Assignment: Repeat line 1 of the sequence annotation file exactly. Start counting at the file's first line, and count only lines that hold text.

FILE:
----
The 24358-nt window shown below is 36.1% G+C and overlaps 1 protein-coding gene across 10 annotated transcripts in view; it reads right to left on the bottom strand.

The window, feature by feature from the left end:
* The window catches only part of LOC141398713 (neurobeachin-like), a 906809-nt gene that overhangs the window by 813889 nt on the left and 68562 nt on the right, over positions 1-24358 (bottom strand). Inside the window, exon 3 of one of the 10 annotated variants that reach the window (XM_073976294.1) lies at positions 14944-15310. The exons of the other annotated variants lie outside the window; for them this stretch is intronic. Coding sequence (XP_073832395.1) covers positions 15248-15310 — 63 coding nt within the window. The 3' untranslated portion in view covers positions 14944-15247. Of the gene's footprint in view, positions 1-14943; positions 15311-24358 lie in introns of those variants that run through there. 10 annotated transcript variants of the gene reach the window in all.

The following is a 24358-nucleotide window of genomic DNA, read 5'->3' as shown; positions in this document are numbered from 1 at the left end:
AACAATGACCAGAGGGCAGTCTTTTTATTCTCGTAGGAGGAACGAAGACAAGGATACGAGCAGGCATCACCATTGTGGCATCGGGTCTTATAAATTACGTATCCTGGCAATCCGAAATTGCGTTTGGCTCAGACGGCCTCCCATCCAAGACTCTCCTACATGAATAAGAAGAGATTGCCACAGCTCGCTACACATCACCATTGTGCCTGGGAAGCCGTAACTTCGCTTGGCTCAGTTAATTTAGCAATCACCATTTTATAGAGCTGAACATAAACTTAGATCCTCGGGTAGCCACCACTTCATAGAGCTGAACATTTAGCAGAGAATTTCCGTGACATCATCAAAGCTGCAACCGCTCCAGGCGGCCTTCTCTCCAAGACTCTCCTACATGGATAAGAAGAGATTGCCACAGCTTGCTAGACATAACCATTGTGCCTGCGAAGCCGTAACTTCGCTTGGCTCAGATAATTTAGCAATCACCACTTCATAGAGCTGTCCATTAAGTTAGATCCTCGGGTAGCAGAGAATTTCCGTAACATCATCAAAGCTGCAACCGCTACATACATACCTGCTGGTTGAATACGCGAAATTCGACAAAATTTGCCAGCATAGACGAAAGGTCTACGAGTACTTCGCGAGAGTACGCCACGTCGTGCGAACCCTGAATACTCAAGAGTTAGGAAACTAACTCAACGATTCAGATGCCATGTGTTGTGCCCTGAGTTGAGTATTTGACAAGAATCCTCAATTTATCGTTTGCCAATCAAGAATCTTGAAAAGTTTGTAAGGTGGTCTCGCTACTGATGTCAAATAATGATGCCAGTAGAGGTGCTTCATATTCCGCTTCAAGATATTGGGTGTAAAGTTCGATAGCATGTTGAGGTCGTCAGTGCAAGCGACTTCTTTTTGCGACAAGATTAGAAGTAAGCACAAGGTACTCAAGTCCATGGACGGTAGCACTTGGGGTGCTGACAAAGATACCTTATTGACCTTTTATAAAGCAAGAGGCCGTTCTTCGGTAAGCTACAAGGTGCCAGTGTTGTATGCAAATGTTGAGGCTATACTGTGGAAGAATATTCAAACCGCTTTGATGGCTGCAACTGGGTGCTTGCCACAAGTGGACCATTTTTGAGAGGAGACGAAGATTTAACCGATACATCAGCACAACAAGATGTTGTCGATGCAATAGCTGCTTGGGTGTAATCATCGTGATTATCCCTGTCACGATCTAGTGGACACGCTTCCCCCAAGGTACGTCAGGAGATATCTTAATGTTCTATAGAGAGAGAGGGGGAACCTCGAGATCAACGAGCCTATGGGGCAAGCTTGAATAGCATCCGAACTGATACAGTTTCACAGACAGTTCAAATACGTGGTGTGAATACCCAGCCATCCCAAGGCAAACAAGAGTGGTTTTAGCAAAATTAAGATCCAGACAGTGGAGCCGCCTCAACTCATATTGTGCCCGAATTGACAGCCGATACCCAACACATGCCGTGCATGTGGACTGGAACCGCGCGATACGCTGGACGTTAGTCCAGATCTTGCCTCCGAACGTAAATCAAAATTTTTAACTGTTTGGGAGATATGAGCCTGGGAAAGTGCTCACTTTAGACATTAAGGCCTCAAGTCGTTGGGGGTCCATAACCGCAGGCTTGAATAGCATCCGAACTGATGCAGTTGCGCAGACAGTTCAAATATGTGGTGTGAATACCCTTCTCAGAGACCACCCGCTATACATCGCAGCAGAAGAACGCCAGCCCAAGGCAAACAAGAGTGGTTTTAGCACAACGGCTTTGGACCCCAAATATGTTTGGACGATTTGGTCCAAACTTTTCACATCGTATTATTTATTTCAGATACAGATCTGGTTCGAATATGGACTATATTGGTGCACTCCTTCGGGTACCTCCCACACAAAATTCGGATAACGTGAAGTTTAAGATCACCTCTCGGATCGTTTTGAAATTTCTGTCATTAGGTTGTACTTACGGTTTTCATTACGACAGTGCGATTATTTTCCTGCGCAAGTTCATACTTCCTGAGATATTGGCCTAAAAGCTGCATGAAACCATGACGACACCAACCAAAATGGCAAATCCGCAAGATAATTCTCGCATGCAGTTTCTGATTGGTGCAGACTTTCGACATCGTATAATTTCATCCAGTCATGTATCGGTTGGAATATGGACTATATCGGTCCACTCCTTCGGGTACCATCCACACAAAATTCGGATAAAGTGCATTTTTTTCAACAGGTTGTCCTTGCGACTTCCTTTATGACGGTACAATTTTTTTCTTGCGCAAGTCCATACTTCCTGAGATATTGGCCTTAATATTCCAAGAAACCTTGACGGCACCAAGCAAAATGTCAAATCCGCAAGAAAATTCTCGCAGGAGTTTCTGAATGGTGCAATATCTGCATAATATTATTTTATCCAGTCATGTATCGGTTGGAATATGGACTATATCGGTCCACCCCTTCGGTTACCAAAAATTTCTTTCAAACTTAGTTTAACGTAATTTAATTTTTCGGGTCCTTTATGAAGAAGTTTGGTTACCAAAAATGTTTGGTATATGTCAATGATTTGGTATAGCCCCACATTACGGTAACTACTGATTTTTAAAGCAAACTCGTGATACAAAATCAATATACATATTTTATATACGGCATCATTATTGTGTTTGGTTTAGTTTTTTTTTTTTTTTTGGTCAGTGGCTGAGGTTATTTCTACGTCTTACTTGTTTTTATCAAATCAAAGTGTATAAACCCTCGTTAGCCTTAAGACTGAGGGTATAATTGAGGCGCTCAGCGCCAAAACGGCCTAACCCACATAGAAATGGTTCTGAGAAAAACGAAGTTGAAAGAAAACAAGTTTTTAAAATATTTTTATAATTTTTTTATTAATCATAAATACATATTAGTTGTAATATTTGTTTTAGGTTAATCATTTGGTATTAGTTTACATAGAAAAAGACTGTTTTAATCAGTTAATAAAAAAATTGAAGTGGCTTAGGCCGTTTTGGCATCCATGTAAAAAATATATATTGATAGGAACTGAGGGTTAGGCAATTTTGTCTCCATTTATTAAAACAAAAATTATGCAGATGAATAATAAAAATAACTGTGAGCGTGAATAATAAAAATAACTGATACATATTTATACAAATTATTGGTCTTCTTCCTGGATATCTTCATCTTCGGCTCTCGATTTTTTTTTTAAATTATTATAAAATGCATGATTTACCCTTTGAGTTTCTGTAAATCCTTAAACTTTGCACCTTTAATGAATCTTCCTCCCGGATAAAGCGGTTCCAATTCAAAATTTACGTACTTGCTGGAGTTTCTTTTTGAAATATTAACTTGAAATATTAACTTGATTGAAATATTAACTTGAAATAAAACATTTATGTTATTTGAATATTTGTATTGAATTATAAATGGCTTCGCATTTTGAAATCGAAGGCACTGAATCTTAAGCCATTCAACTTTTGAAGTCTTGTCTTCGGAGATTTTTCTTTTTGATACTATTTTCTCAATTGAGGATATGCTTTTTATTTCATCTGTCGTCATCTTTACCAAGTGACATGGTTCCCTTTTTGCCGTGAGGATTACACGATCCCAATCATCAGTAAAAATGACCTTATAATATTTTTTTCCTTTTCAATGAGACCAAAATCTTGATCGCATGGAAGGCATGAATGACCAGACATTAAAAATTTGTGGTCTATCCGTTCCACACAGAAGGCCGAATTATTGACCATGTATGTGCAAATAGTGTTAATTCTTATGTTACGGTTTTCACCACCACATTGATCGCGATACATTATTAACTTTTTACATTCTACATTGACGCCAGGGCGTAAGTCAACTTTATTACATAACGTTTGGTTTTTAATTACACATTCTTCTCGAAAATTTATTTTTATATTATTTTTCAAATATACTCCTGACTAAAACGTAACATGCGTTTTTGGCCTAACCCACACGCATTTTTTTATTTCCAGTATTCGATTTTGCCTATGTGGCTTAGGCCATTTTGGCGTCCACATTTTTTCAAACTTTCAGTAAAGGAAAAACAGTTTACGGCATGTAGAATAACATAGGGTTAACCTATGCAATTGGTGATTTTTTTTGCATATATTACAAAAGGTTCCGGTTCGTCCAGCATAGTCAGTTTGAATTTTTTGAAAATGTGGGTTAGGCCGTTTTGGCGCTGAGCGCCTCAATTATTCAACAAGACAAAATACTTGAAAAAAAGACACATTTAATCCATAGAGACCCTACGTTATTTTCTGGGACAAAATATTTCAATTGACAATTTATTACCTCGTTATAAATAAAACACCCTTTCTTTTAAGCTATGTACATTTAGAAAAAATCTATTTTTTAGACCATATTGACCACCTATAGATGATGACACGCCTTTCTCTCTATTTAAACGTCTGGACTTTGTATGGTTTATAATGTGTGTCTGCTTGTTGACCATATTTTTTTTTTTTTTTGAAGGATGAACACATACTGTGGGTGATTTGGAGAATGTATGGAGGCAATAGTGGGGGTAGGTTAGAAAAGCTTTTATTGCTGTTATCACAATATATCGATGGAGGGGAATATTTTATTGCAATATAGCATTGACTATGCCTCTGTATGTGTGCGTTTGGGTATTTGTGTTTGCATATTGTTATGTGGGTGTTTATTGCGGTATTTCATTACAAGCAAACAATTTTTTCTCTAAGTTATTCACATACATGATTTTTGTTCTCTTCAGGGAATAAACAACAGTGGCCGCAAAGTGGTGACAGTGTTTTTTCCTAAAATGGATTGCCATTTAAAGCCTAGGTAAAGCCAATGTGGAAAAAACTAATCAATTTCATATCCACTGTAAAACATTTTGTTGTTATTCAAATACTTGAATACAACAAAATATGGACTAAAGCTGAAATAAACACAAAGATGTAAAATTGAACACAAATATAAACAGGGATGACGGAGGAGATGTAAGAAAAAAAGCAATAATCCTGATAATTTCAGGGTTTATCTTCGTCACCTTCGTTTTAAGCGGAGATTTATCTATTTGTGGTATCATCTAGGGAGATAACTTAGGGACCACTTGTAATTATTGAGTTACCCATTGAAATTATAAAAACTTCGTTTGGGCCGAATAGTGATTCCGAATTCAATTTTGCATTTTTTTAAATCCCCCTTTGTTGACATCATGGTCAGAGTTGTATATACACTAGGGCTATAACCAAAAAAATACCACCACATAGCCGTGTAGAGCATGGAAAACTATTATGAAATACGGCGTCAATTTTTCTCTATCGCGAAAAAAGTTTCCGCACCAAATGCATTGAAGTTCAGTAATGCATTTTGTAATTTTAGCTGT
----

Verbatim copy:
The 24358-nt window shown below is 36.1% G+C and overlaps 1 protein-coding gene across 10 annotated transcripts in view; it reads right to left on the bottom strand.